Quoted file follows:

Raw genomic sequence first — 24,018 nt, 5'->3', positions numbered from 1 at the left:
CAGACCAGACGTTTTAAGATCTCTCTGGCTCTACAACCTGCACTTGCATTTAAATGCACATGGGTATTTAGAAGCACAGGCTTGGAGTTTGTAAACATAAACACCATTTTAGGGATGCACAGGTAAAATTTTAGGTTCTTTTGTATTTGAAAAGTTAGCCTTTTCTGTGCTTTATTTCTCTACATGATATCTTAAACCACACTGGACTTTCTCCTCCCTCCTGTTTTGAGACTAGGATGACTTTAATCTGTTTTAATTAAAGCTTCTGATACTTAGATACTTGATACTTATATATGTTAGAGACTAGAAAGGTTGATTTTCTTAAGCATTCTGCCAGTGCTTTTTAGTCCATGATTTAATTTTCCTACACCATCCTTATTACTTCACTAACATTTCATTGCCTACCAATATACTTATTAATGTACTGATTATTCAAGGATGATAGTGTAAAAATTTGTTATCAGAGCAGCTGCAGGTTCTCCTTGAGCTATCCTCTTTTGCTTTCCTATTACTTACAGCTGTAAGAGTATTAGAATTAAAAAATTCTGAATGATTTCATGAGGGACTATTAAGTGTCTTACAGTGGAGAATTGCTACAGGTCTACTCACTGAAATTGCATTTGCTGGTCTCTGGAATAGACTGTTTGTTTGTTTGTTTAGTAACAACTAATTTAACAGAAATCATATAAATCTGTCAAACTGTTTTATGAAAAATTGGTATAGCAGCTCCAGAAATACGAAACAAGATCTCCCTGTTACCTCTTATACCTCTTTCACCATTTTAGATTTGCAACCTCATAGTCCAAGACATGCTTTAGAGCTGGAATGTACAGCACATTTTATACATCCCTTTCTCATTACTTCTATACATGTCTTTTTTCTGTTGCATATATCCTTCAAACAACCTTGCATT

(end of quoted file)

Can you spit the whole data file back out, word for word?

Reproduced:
Raw genomic sequence first — 24,018 nt, 5'->3', positions numbered from 1 at the left:
CAGACCAGACGTTTTAAGATCTCTCTGGCTCTACAACCTGCACTTGCATTTAAATGCACATGGGTATTTAGAAGCACAGGCTTGGAGTTTGTAAACATAAACACCATTTTAGGGATGCACAGGTAAAATTTTAGGTTCTTTTGTATTTGAAAAGTTAGCCTTTTCTGTGCTTTATTTCTCTACATGATATCTTAAACCACACTGGACTTTCTCCTCCCTCCTGTTTTGAGACTAGGATGACTTTAATCTGTTTTAATTAAAGCTTCTGATACTTAGATACTTGATACTTATATATGTTAGAGACTAGAAAGGTTGATTTTCTTAAGCATTCTGCCAGTGCTTTTTAGTCCATGATTTAATTTTCCTACACCATCCTTATTACTTCACTAACATTTCATTGCCTACCAATATACTTATTAATGTACTGATTATTCAAGGATGATAGTGTAAAAATTTGTTATCAGAGCAGCTGCAGGTTCTCCTTGAGCTATCCTCTTTTGCTTTCCTATTACTTACAGCTGTAAGAGTATTAGAATTAAAAAATTCTGAATGATTTCATGAGGGACTATTAAGTGTCTTACAGTGGAGAATTGCTACAGGTCTACTCACTGAAATTGCATTTGCTGGTCTCTGGAATAGACTGTTTGTTTGTTTGTTTAGTAACAACTAATTTAACAGAAATCATATAAATCTGTCAAACTGTTTTATGAAAAATTGGTATAGCAGCTCCAGAAATACGAAACAAGATCTCCCTGTTACCTCTTATACCTCTTTCACCATTTTAGATTTGCAACCTCATAGTCCAAGACATGCTTTAGAGCTGGAATGTACAGCACATTTTATACATCCCTTTCTCATTACTTCTATACATGTCTTTTTTCTGTTGCATATATCCTTCAAACAACCTTGCATT